DAKAR (Reuters) - Mali’s junta said on Friday it would resist any deployment of West African soldiers in the country and treat foreign forces sent there under a regional plan as “the enemy”.
The comments came a day after regional bloc ECOWAS said it would send troops to Mali and Guinea-Bissau to tackle the aftermath of coups that, in the case of Mali, has left more than half the country in rebel hands.
“We will not accept any ECOWAS soldiers on our territory. This is non-negotiable. Any soldier who comes will be seen as the enemy,” Bakary Mariko, a spokesman for Mali’s CNRDRE junta, told Reuters by telephone.
Mariko accused ECOWAS - which called for elections within a year, ordered the military back to barracks and threatened military figures with sanctions if there was further meddling in politics - of going beyond its mandate.
He said the regional body need only provide Mali’s army with logistics to help it defeat separatist and Islamists rebels now controlling the north: “We have the men.”
While Guinea-Bissau has suffered from chronic instability, Mali had enjoyed 20 years of civilian rule before soldiers ousted the president on March 22 over complaints of his handling of a northern rebellion.
Taking advantage of the chaos after the Mali coup, a mix of separatist and Islamist rebels then seized the northern two-thirds of the country, carving out a zone experts fear is a haven for al Qaeda cells and international criminal gangs.
Mali has said it is ready for dialogue but with Mali’s army in tatters after the lightening rebel advance, analysts and diplomats say it will take both time and outside support to put any form of pressure on the rebel forces.
The CNRDRE has officially handed power back to a civilian administration but arrests last week of top political and military figures involved in the previous government served as a reminder of the military’s continued role in politics.
Tiebile Drame, a senior member of the anti-coup alliance of political parties, welcomed the ECOWAS decisions.
ECOWAS also called for elections in Guinea-Bissau within a year and threatened sanctions on military leaders if they failed to free political prisoners and restore civilian rule within 72 hours.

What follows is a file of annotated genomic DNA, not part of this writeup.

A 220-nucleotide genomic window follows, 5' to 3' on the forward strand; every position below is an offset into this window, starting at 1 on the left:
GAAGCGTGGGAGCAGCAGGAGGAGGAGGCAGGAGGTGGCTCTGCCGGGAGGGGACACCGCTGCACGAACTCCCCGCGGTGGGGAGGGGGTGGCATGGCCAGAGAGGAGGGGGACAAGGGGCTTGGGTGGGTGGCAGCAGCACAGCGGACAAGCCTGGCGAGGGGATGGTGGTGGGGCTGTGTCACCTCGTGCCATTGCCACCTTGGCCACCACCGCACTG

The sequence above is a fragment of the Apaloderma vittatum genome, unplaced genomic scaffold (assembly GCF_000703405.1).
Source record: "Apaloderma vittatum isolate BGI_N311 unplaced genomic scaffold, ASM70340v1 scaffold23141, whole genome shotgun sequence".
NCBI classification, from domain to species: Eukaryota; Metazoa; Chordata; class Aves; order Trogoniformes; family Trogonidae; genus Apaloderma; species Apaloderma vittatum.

There was no immediate reaction from the junta in Guinea-Bissau but a Reuters journalist in the crumbling seaside capital, Bissau, said local army offers were meeting regional military chiefs at the Bissau airport on Friday.
Soldiers armed with machine guns and rocket launchers have also reinforced security at barracks
Few details have been made public but estimates of the size of the ECOWAS force in Mali have ranged from 3,000 to 5,000. A source at the bloc said it planned to send 638 men to Guinea-Bissau.
Gilles Yabi, West Africa analyst for the Brussels-based International Crisis Group, said West African forces would not be deployed without the consensus of local armies.
“There are constant discussions between them,” he said.
“The risk for a confrontation is much higher in Bissau. They are hostile to foreign military interventions there. But even here, it will be negotiated with the military in Guinea Bissau.”
ECOWAS soldiers there are due to be replacing Angolan forces who had been in the country but fell out with influential members of the army ahead of the coup.
West African leaders had been mulling support for Mali’s army in its battle against northern rebels but plans were put on ice with the ouster of President Amadou Toumani Toure.
A thin frontline then imploded and a combination of Tuareg separatists, rebels seeking to impose sharia in the north and foreign Islamist fighters are roaming free across the zone.
While there is still no clear mandate for the Mali mission, officials following the process say it is due first to be sent to Bamako to secure the democratic institutions and work with the army before options for tackling the north are considered.
However, a diplomat closely following the process warned that hundreds of millions of dollars in financing were still being sought and the gap between the political rhetoric and the reality of military planning was still wide.
“It is a long way from being anything practical or concrete,” the diplomat said, asking not to be named.
Additional reporting by Alberto Dabo in Bissau; Editing by Andrew Heavens